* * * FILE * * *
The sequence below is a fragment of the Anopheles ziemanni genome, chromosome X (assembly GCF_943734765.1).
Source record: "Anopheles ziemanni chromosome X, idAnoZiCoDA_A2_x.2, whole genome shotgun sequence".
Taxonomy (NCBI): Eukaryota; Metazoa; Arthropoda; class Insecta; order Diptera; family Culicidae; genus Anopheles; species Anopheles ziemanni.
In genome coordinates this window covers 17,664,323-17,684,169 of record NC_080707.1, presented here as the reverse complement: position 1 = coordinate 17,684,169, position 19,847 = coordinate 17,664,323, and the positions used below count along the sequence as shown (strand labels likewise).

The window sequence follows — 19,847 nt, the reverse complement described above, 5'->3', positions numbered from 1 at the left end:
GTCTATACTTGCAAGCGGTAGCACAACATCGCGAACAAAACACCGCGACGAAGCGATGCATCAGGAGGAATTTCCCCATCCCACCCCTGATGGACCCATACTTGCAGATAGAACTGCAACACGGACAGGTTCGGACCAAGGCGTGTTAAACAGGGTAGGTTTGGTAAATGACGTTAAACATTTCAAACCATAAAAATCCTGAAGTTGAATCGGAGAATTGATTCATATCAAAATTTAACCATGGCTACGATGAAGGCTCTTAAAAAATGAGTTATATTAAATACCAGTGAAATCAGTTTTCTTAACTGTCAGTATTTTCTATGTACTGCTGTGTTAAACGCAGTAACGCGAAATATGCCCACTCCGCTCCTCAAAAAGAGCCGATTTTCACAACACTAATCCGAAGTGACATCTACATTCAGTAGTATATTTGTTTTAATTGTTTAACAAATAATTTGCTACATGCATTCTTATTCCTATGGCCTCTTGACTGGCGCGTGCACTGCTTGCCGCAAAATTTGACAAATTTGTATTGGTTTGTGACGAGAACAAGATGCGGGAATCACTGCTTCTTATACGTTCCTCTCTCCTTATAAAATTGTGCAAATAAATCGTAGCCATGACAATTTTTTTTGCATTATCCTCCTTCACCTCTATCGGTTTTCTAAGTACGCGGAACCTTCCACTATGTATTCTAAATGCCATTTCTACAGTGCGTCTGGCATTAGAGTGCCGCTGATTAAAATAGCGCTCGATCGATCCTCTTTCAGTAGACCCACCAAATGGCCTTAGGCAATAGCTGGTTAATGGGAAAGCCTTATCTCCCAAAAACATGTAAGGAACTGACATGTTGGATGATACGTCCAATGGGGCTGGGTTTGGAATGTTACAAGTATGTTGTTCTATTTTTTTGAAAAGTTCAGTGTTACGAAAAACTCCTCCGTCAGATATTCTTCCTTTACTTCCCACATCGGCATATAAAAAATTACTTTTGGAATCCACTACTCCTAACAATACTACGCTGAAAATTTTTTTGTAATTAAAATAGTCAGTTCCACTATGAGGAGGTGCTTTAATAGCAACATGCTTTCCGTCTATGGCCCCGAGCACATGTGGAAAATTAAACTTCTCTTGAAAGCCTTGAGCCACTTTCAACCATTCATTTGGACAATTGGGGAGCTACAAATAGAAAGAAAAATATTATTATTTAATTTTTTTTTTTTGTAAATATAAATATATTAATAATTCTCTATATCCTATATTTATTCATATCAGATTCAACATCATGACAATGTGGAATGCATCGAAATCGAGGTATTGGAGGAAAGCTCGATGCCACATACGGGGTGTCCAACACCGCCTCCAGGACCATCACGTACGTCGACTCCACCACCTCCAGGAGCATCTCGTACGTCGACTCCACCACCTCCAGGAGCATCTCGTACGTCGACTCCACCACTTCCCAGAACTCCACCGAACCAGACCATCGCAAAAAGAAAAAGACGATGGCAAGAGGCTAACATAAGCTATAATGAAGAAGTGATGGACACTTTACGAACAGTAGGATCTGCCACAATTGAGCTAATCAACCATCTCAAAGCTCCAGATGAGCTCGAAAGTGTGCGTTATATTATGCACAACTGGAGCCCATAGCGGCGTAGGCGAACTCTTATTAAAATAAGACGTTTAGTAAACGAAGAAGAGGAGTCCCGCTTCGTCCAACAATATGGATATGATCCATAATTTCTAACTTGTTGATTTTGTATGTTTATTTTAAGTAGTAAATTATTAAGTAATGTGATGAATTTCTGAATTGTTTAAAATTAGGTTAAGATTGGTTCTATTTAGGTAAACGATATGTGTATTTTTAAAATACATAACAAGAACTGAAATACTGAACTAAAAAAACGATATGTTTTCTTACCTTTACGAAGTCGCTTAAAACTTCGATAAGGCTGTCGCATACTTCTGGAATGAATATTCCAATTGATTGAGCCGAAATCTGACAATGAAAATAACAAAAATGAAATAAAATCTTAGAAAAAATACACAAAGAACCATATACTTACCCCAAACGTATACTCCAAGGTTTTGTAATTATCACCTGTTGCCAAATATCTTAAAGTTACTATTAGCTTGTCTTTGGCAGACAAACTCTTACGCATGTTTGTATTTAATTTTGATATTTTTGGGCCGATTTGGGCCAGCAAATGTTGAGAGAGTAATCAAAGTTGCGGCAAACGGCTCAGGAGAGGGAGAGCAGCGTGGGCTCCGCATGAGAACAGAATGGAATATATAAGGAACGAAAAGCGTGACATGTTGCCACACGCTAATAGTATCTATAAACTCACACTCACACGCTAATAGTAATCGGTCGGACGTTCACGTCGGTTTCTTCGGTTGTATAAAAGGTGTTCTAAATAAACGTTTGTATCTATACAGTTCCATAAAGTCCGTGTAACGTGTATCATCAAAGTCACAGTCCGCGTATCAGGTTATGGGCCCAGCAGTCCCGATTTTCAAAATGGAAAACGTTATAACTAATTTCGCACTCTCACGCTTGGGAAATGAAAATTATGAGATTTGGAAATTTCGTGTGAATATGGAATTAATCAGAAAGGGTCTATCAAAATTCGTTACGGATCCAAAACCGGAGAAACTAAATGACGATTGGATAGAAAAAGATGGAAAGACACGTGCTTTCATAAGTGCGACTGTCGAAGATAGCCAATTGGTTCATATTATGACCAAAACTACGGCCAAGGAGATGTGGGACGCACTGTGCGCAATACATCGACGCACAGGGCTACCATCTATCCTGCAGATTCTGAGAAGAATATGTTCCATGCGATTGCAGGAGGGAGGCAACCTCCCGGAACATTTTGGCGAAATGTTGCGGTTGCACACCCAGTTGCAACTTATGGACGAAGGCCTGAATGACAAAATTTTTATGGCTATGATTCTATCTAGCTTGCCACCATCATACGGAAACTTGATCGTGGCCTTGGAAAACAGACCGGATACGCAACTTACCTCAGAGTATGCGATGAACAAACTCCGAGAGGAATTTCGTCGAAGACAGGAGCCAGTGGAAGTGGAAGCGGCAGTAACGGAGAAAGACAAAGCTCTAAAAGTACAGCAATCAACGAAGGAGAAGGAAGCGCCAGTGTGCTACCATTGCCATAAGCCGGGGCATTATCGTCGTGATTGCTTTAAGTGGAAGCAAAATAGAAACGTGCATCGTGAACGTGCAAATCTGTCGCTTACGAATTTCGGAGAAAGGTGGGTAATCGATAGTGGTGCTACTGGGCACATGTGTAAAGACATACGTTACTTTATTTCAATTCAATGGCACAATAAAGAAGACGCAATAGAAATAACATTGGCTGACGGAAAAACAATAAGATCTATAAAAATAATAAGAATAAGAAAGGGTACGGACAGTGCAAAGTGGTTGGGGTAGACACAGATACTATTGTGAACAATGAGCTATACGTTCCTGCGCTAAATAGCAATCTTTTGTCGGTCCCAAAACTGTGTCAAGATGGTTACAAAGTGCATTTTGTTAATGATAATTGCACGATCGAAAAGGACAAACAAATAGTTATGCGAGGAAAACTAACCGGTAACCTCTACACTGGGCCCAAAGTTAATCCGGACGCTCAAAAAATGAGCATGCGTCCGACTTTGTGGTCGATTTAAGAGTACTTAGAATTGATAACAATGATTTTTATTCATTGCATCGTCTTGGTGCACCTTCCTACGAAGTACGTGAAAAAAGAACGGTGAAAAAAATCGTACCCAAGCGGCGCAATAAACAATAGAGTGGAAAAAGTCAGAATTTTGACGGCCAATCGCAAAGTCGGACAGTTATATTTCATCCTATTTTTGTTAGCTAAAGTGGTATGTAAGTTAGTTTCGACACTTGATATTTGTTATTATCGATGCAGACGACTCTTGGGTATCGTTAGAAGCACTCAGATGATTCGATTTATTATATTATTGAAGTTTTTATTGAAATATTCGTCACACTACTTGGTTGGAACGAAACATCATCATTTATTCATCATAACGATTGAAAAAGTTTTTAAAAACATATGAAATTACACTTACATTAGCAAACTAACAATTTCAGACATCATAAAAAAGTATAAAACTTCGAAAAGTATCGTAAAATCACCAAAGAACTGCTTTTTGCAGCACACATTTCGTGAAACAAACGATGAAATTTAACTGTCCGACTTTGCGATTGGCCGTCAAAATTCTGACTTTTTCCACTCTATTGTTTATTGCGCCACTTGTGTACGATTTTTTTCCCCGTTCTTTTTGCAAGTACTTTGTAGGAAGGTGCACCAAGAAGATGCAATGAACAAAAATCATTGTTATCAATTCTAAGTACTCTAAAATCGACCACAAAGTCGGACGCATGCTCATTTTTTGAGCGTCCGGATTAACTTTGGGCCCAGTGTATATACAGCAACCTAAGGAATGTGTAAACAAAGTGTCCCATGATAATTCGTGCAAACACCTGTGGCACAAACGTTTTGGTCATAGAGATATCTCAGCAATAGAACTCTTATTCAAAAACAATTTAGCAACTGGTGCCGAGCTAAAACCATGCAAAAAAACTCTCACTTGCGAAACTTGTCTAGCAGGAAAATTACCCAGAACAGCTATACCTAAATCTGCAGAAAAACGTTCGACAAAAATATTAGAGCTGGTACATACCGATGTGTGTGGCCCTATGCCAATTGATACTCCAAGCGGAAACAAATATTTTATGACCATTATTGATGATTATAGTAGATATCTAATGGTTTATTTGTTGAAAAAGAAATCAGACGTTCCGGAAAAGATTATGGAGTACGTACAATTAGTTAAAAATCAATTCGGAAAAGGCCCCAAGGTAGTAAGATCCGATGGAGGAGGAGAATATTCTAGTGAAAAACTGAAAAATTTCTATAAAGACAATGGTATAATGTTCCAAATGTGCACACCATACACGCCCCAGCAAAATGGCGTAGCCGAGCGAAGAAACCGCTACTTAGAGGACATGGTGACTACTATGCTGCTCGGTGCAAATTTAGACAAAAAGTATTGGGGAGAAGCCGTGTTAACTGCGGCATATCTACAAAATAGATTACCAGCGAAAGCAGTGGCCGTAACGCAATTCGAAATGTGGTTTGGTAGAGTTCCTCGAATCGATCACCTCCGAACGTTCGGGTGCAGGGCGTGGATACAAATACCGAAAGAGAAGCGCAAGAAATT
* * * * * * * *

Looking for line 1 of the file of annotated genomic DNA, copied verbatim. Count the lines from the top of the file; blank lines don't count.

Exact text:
The sequence below is a fragment of the Anopheles ziemanni genome, chromosome X (assembly GCF_943734765.1).